Landscape Photo of Havasu waterfall in Arizona by Jay Patel

6 Effective Ideas to Capture Amazing Waterfall Photos

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Waterfalls are one of my favorite subjects to photograph. Stunning waterfall photos like these can inspire other photographers to pick up their cameras and go exploring. It certainly inspired me when I was starting my photography career. However, when I tried to capture my first waterfall photo at Olympic National Park, it was less then inspirational.

  • Example of waterfall photos in wrong light, Solduc Falls, Washington

    My first attempt at a waterfall photo in wrong light, Solduc Falls, Washington

  • Example of waterfall photos in right light, Solduc Falls, Washington

    Second try at the same waterfall photo in soft light, Solduc Falls, Washington

After my first failed attempt, I set out to acquire the skills needed to correctly photograph the beauty of waterfalls. It took me awhile before I was able to produce the photos that I had dreamed about. Here are some simple lessons that allowed me to take my photography to the next level.

Circular Polarizer

The area around waterfalls is often wet. Because of this, a circular polarizer is essential to bring out the details and cut down the glare of the wet rocks. Effective use of a circular polarizer requires you to know how to set the circular polarizer properly, know its side effects (such as uneven polarization), and know its limitations.


Waterfalls are best photographed under the right kind of light. While most waterfalls would look stunning under soft overcast light, it is not the only type of light you can used for waterfall photos. Here are some examples of waterfall shots under different light conditions:

  • Spotlight on Yellowstone Waterfalls, Wyoming

    Spotlight on Yellowstone Waterfalls, Yellowstone National Park, Wyoming

  • Landscape Photo of Havasu waterfall in Arizona by Jay Patel

    Havasu Falls in shade, Arizona

  • Skogafoss Waterfall in Harsh Light, Iceland

    Harsh Light on Skogafoss Waterfall, Skogar, Iceland

Both Yellowstone and Havasu Falls are featured in our Workflow Series: Waterfalls eBook and Practical LR 2018.06 Tutorials.

Attention to Details

Depending upon the volume of water, it is quite possible to overexpose the highlights in falling water even if you are shooting in the heavy overcast condition. It is best to check the exposure after each shot and use bracketing if needed. I took two shots to capture the above photo of Metlako Falls in the Columbia River Gorge in heavy overcast conditions. One was exposed for the highlights in the water and the other was exposed for the foliage around the waterfall.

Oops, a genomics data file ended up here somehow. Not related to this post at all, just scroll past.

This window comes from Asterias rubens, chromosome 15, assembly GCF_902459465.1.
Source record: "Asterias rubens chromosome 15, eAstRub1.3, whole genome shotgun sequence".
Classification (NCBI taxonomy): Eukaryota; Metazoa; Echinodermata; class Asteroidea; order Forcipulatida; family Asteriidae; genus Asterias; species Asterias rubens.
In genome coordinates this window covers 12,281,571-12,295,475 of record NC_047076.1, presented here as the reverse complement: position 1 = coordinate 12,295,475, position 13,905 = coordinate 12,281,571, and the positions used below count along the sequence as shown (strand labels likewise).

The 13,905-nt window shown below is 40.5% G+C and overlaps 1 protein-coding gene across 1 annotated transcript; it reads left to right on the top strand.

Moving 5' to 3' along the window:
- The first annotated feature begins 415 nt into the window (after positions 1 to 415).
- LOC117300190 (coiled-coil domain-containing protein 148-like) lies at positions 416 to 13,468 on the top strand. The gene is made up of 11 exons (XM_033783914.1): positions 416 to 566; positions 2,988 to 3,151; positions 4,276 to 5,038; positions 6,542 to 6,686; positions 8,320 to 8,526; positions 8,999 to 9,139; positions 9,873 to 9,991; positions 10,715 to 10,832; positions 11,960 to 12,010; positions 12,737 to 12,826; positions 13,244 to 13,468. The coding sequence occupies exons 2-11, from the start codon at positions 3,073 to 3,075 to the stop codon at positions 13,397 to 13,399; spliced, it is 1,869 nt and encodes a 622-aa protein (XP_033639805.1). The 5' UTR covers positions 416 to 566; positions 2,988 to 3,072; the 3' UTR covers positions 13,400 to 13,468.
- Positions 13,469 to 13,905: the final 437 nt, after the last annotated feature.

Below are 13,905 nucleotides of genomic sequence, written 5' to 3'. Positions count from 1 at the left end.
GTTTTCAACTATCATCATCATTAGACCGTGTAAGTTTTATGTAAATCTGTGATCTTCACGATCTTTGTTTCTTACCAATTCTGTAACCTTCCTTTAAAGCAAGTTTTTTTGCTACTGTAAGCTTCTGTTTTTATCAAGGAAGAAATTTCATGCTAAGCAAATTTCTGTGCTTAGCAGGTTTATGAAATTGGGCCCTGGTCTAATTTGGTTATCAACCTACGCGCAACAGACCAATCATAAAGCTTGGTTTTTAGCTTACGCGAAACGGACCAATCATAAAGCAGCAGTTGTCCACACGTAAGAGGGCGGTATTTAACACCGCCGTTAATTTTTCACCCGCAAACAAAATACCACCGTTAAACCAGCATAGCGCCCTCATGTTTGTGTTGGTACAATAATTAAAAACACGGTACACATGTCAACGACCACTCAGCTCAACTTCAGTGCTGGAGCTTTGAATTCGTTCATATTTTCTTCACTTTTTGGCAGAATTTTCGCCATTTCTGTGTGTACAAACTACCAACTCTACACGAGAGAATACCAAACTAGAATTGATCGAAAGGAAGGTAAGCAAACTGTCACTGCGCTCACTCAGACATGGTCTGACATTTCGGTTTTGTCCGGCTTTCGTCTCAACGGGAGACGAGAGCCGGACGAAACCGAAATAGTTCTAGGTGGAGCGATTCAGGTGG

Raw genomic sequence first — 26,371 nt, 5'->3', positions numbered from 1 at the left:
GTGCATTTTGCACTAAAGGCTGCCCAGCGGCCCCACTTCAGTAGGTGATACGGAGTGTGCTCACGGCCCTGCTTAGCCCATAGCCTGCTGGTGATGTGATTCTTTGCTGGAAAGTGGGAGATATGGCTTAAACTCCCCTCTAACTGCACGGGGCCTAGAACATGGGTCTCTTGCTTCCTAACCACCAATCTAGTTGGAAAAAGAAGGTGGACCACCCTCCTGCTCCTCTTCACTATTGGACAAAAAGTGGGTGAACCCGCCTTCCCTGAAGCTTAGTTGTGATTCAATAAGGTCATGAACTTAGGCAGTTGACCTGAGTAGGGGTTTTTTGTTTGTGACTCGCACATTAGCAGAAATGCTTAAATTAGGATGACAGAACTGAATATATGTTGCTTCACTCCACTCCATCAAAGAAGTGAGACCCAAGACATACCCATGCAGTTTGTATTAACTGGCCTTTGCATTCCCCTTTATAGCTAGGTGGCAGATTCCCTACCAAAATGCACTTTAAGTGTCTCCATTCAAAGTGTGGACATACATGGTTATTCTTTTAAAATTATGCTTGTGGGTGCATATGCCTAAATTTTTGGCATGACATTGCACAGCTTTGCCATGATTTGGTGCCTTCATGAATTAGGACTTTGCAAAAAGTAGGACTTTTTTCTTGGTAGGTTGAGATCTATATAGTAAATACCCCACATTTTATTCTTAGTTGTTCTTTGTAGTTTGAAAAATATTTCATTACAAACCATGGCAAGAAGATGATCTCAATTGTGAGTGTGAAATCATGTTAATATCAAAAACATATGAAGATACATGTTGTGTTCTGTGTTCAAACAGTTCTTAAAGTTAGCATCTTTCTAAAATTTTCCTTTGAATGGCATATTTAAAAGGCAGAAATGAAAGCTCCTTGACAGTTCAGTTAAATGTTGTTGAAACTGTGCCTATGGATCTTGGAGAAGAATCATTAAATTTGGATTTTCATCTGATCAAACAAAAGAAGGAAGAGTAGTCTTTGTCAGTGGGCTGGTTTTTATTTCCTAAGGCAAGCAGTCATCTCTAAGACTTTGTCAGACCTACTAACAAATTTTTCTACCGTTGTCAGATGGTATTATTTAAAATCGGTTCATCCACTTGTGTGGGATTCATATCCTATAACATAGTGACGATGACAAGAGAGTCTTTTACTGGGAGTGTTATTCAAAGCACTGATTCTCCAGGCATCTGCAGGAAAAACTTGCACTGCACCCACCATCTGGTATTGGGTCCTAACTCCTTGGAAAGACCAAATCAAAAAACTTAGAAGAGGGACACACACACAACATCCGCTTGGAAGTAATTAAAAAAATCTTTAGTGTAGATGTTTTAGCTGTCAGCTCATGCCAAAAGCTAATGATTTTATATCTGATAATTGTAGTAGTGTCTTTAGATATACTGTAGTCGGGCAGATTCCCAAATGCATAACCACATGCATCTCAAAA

Waterfalls Photo of Metlako Falls, Oregon

Metlako Falls needed two bracketed shots, Oregon


Composition can either make or break your waterfall photos. It is best to avoid distracting elements when photographing the waterfalls. You can also use the cascades at the base of the waterfall to form leading lines. It is not always necessary to photograph the entire waterfall. Sometime a minimalist composition of just part of the waterfall can produce a stunning photo like this shot by Varina Patel from Iceland.

Skogafoss Waterfall Photo at Skogar, Iceland

Minimalist composition of Skogafoss Waterfall, Skogar, Iceland

Tall waterfalls often require a vertical composition to capture them properly, however we always make it a point to capture both the vertical and horizontal composition. This allows the flexibility to use the photos for a variety of different projects.

Using Human Elements in the Photo

It is hard to tell the scale of a waterfall without a good reference point. Including human elements in a waterfall shot can not only give an idea of the scale of the waterfall, but can also help create mood and drama. Here are few examples of using human elements in waterfall photos.

  • Varina Patel crossing Havasu Falls, Arizona

    Varina Patel crossing Havasu Falls, Arizona

  • Leading lines created by Human Elements, Marymere Falls, Washington

    Leading lines created by Human Elements, Marymere Falls, Washington

Post Processing

Most waterfall photos are shot during soft overcast light that may render the original image flat and uninteresting. On top of this, I often encounter over or underexposed areas to accommodate bright highlights in the water. For these reasons, I pay particular attention to my post processing workflow that allows me to bring out the details and contrast without sacrificing the details in the highlights. Here is a before and after example from our Workflow Series: Waterfalls eBook.

  • Brandywine Waterfall (Ohio) before Lightroom Editing

    Brandywine Waterfall (Ohio) before Lightroom Editing

  • Brandywine Waterfall After Lightroom Editing

    Brandywine Waterfall (Ohio) After Lightroom Editing

This is exactly the type of information you will find in our Workflow Series: Waterfalls eBook and our Practical LR 2018.06 Tutorials. The Workflow Series: Waterfalls eBook will help you capture stunning waterfall photos in the field and the Practical LR 2018.06 Tutorials will show you how to bring out beauty and details in those photos.

  • Workflow Series Waterfalls eBook Cover

    Workflow Series: Waterfalls eBook

  • Practical Lightroom 2018-06 Tutorial

    Practical Lightroom 2018.06 – PLR2018-03

Check out the following tutorials on Visual Wilderness:

About Author Jay Patel

I could startoff like this – “Seeds of Jay Patel’s appreciation for beautiful places were planted early in his childhood….” but it would get boring really fast. I will just sum it up and say that I am a Landscape and Wilderness Photographer who loves to capture dramatic light. My photographs have been published in various magazines, calendars and advertising materials throughout the world.
Patience is a virtue...unless you are chasing your dreams